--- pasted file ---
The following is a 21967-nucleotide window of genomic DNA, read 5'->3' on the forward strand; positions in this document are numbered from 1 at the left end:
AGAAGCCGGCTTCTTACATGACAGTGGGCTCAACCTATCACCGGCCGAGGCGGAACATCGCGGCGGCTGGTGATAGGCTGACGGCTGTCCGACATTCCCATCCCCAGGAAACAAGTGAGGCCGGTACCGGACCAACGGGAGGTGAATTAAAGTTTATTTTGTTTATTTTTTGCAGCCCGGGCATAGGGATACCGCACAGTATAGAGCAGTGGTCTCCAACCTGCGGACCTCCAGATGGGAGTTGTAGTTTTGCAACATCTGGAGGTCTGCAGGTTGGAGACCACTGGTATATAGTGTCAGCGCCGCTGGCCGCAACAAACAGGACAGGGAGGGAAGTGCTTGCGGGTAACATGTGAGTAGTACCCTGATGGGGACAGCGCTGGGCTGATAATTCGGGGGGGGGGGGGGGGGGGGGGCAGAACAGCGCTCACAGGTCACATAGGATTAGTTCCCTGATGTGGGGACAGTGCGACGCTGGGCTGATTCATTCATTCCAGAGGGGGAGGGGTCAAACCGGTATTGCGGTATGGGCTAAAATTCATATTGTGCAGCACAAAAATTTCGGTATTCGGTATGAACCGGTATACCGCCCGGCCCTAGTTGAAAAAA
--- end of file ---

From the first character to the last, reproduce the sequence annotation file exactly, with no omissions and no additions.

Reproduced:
The following is a 21967-nucleotide window of genomic DNA, read 5'->3' on the forward strand; positions in this document are numbered from 1 at the left end:
AGAAGCCGGCTTCTTACATGACAGTGGGCTCAACCTATCACCGGCCGAGGCGGAACATCGCGGCGGCTGGTGATAGGCTGACGGCTGTCCGACATTCCCATCCCCAGGAAACAAGTGAGGCCGGTACCGGACCAACGGGAGGTGAATTAAAGTTTATTTTGTTTATTTTTTGCAGCCCGGGCATAGGGATACCGCACAGTATAGAGCAGTGGTCTCCAACCTGCGGACCTCCAGATGGGAGTTGTAGTTTTGCAACATCTGGAGGTCTGCAGGTTGGAGACCACTGGTATATAGTGTCAGCGCCGCTGGCCGCAACAAACAGGACAGGGAGGGAAGTGCTTGCGGGTAACATGTGAGTAGTACCCTGATGGGGACAGCGCTGGGCTGATAATTCGGGGGGGGGGGGGGGGGGGGGGCAGAACAGCGCTCACAGGTCACATAGGATTAGTTCCCTGATGTGGGGACAGTGCGACGCTGGGCTGATTCATTCATTCCAGAGGGGGAGGGGTCAAACCGGTATTGCGGTATGGGCTAAAATTCATATTGTGCAGCACAAAAATTTCGGTATTCGGTATGAACCGGTATACCGCCCGGCCCTAGTTGAAAAAA